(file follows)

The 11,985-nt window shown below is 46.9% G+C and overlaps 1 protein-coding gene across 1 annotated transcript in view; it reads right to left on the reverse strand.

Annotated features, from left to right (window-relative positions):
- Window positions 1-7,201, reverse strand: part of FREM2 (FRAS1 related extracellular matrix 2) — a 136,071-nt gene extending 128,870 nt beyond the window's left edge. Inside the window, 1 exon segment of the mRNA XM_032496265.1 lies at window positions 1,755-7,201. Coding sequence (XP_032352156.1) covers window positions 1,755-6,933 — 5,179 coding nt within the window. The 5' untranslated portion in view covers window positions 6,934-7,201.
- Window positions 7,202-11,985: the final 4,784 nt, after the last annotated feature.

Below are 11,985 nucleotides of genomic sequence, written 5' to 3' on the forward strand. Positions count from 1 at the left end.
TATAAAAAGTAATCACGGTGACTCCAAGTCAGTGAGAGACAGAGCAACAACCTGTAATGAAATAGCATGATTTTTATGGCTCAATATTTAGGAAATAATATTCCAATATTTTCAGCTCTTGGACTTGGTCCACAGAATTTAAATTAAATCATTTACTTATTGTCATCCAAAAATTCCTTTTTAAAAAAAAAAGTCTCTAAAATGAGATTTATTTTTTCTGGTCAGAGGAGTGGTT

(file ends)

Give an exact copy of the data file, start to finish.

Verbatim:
The 11,985-nt window shown below is 46.9% G+C and overlaps 1 protein-coding gene across 1 annotated transcript in view; it reads right to left on the reverse strand.

Annotated features, from left to right (window-relative positions):
- Window positions 1-7,201, reverse strand: part of FREM2 (FRAS1 related extracellular matrix 2) — a 136,071-nt gene extending 128,870 nt beyond the window's left edge. Inside the window, 1 exon segment of the mRNA XM_032496265.1 lies at window positions 1,755-7,201. Coding sequence (XP_032352156.1) covers window positions 1,755-6,933 — 5,179 coding nt within the window. The 5' untranslated portion in view covers window positions 6,934-7,201.
- Window positions 7,202-11,985: the final 4,784 nt, after the last annotated feature.

Below are 11,985 nucleotides of genomic sequence, written 5' to 3' on the forward strand. Positions count from 1 at the left end.
TATAAAAAGTAATCACGGTGACTCCAAGTCAGTGAGAGACAGAGCAACAACCTGTAATGAAATAGCATGATTTTTATGGCTCAATATTTAGGAAATAATATTCCAATATTTTCAGCTCTTGGACTTGGTCCACAGAATTTAAATTAAATCATTTACTTATTGTCATCCAAAAATTCCTTTTTAAAAAAAAAAGTCTCTAAAATGAGATTTATTTTTTCTGGTCAGAGGAGTGGTT